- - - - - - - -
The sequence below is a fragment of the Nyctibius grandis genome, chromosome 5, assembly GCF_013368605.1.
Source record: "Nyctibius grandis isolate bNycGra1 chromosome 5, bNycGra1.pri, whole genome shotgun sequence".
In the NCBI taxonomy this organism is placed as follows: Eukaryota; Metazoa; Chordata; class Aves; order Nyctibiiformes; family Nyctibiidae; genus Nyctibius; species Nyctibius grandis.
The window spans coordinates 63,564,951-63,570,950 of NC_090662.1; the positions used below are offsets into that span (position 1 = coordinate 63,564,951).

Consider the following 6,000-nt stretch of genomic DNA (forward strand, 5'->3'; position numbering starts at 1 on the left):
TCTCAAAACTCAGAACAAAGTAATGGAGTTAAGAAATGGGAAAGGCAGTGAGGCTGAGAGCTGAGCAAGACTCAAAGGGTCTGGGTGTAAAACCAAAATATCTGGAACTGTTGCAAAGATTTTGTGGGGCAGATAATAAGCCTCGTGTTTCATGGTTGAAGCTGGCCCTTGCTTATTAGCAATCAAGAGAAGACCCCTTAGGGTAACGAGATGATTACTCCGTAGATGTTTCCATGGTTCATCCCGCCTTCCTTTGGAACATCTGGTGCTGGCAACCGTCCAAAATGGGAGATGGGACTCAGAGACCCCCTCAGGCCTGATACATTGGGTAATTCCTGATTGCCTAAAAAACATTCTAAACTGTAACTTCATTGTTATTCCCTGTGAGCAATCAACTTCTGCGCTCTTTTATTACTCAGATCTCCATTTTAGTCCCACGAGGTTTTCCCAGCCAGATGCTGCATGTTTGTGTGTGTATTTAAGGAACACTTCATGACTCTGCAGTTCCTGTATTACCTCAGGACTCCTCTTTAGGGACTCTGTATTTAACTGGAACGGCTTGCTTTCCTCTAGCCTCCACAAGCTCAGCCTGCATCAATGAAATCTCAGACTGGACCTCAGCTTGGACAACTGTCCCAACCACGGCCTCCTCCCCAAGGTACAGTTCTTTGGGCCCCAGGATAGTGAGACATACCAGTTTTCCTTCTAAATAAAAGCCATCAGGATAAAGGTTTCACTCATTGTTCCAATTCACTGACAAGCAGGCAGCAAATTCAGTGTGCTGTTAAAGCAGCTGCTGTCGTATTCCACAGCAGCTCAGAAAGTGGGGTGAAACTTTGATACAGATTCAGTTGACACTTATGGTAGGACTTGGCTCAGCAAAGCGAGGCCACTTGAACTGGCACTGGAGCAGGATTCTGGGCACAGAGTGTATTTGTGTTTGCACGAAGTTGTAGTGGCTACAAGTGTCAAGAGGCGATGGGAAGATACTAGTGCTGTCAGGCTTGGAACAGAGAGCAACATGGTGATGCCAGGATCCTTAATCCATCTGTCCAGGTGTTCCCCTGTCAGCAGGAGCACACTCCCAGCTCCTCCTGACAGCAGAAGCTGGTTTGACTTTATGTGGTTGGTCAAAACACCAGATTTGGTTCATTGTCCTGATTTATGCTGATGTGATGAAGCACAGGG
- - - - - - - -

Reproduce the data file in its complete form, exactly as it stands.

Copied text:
The sequence below is a fragment of the Nyctibius grandis genome, chromosome 5, assembly GCF_013368605.1.
Source record: "Nyctibius grandis isolate bNycGra1 chromosome 5, bNycGra1.pri, whole genome shotgun sequence".
In the NCBI taxonomy this organism is placed as follows: Eukaryota; Metazoa; Chordata; class Aves; order Nyctibiiformes; family Nyctibiidae; genus Nyctibius; species Nyctibius grandis.
The window spans coordinates 63,564,951-63,570,950 of NC_090662.1; the positions used below are offsets into that span (position 1 = coordinate 63,564,951).

Consider the following 6,000-nt stretch of genomic DNA (forward strand, 5'->3'; position numbering starts at 1 on the left):
TCTCAAAACTCAGAACAAAGTAATGGAGTTAAGAAATGGGAAAGGCAGTGAGGCTGAGAGCTGAGCAAGACTCAAAGGGTCTGGGTGTAAAACCAAAATATCTGGAACTGTTGCAAAGATTTTGTGGGGCAGATAATAAGCCTCGTGTTTCATGGTTGAAGCTGGCCCTTGCTTATTAGCAATCAAGAGAAGACCCCTTAGGGTAACGAGATGATTACTCCGTAGATGTTTCCATGGTTCATCCCGCCTTCCTTTGGAACATCTGGTGCTGGCAACCGTCCAAAATGGGAGATGGGACTCAGAGACCCCCTCAGGCCTGATACATTGGGTAATTCCTGATTGCCTAAAAAACATTCTAAACTGTAACTTCATTGTTATTCCCTGTGAGCAATCAACTTCTGCGCTCTTTTATTACTCAGATCTCCATTTTAGTCCCACGAGGTTTTCCCAGCCAGATGCTGCATGTTTGTGTGTGTATTTAAGGAACACTTCATGACTCTGCAGTTCCTGTATTACCTCAGGACTCCTCTTTAGGGACTCTGTATTTAACTGGAACGGCTTGCTTTCCTCTAGCCTCCACAAGCTCAGCCTGCATCAATGAAATCTCAGACTGGACCTCAGCTTGGACAACTGTCCCAACCACGGCCTCCTCCCCAAGGTACAGTTCTTTGGGCCCCAGGATAGTGAGACATACCAGTTTTCCTTCTAAATAAAAGCCATCAGGATAAAGGTTTCACTCATTGTTCCAATTCACTGACAAGCAGGCAGCAAATTCAGTGTGCTGTTAAAGCAGCTGCTGTCGTATTCCACAGCAGCTCAGAAAGTGGGGTGAAACTTTGATACAGATTCAGTTGACACTTATGGTAGGACTTGGCTCAGCAAAGCGAGGCCACTTGAACTGGCACTGGAGCAGGATTCTGGGCACAGAGTGTATTTGTGTTTGCACGAAGTTGTAGTGGCTACAAGTGTCAAGAGGCGATGGGAAGATACTAGTGCTGTCAGGCTTGGAACAGAGAGCAACATGGTGATGCCAGGATCCTTAATCCATCTGTCCAGGTGTTCCCCTGTCAGCAGGAGCACACTCCCAGCTCCTCCTGACAGCAGAAGCTGGTTTGACTTTATGTGGTTGGTCAAAACACCAGATTTGGTTCATTGTCCTGATTTATGCTGATGTGATGAAGCACAGGG